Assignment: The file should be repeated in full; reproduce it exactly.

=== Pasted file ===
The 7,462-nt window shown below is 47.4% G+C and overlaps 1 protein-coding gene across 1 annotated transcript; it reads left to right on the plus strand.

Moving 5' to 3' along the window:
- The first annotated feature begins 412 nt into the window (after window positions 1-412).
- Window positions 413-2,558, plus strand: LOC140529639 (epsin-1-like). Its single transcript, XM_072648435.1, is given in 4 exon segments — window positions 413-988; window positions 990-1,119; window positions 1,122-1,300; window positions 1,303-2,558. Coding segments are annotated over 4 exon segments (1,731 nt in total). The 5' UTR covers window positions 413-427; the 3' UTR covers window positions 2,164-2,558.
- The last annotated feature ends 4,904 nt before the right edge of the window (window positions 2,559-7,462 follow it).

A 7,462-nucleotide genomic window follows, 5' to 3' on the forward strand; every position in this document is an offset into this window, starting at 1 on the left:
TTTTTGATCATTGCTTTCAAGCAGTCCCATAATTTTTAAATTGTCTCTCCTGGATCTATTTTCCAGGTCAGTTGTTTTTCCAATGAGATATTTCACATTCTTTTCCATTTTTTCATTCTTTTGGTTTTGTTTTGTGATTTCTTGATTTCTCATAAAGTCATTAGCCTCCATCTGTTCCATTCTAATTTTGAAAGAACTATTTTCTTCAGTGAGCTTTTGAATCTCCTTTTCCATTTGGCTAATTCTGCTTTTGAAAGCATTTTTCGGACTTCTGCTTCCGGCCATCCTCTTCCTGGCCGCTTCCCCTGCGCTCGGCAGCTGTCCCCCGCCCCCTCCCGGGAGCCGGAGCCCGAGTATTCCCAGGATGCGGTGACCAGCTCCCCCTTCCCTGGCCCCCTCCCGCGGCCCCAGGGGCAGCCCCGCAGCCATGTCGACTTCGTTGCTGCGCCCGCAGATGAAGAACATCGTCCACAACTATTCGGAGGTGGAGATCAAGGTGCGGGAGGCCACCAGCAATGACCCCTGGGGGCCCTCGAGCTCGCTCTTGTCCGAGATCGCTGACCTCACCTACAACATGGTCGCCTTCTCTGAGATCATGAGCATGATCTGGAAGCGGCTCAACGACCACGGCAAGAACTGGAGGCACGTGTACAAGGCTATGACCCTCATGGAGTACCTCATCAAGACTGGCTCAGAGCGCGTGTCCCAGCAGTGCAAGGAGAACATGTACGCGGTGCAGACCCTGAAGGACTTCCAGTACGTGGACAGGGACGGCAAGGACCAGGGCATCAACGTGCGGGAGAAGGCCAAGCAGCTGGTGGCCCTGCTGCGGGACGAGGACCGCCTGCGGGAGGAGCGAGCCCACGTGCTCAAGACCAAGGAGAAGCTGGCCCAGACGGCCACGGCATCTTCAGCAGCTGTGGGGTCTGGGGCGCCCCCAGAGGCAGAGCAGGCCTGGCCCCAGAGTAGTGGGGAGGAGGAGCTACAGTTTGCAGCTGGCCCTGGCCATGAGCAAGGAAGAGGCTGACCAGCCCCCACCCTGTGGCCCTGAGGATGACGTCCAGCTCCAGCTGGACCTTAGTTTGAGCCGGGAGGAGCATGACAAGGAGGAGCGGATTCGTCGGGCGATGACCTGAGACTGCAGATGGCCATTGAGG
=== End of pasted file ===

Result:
The 7,462-nt window shown below is 47.4% G+C and overlaps 1 protein-coding gene across 1 annotated transcript; it reads left to right on the plus strand.

Moving 5' to 3' along the window:
- The first annotated feature begins 412 nt into the window (after window positions 1-412).
- Window positions 413-2,558, plus strand: LOC140529639 (epsin-1-like). Its single transcript, XM_072648435.1, is given in 4 exon segments — window positions 413-988; window positions 990-1,119; window positions 1,122-1,300; window positions 1,303-2,558. Coding segments are annotated over 4 exon segments (1,731 nt in total). The 5' UTR covers window positions 413-427; the 3' UTR covers window positions 2,164-2,558.
- The last annotated feature ends 4,904 nt before the right edge of the window (window positions 2,559-7,462 follow it).

A 7,462-nucleotide genomic window follows, 5' to 3' on the forward strand; every position in this document is an offset into this window, starting at 1 on the left:
TTTTTGATCATTGCTTTCAAGCAGTCCCATAATTTTTAAATTGTCTCTCCTGGATCTATTTTCCAGGTCAGTTGTTTTTCCAATGAGATATTTCACATTCTTTTCCATTTTTTCATTCTTTTGGTTTTGTTTTGTGATTTCTTGATTTCTCATAAAGTCATTAGCCTCCATCTGTTCCATTCTAATTTTGAAAGAACTATTTTCTTCAGTGAGCTTTTGAATCTCCTTTTCCATTTGGCTAATTCTGCTTTTGAAAGCATTTTTCGGACTTCTGCTTCCGGCCATCCTCTTCCTGGCCGCTTCCCCTGCGCTCGGCAGCTGTCCCCCGCCCCCTCCCGGGAGCCGGAGCCCGAGTATTCCCAGGATGCGGTGACCAGCTCCCCCTTCCCTGGCCCCCTCCCGCGGCCCCAGGGGCAGCCCCGCAGCCATGTCGACTTCGTTGCTGCGCCCGCAGATGAAGAACATCGTCCACAACTATTCGGAGGTGGAGATCAAGGTGCGGGAGGCCACCAGCAATGACCCCTGGGGGCCCTCGAGCTCGCTCTTGTCCGAGATCGCTGACCTCACCTACAACATGGTCGCCTTCTCTGAGATCATGAGCATGATCTGGAAGCGGCTCAACGACCACGGCAAGAACTGGAGGCACGTGTACAAGGCTATGACCCTCATGGAGTACCTCATCAAGACTGGCTCAGAGCGCGTGTCCCAGCAGTGCAAGGAGAACATGTACGCGGTGCAGACCCTGAAGGACTTCCAGTACGTGGACAGGGACGGCAAGGACCAGGGCATCAACGTGCGGGAGAAGGCCAAGCAGCTGGTGGCCCTGCTGCGGGACGAGGACCGCCTGCGGGAGGAGCGAGCCCACGTGCTCAAGACCAAGGAGAAGCTGGCCCAGACGGCCACGGCATCTTCAGCAGCTGTGGGGTCTGGGGCGCCCCCAGAGGCAGAGCAGGCCTGGCCCCAGAGTAGTGGGGAGGAGGAGCTACAGTTTGCAGCTGGCCCTGGCCATGAGCAAGGAAGAGGCTGACCAGCCCCCACCCTGTGGCCCTGAGGATGACGTCCAGCTCCAGCTGGACCTTAGTTTGAGCCGGGAGGAGCATGACAAGGAGGAGCGGATTCGTCGGGCGATGACCTGAGACTGCAGATGGCCATTGAGG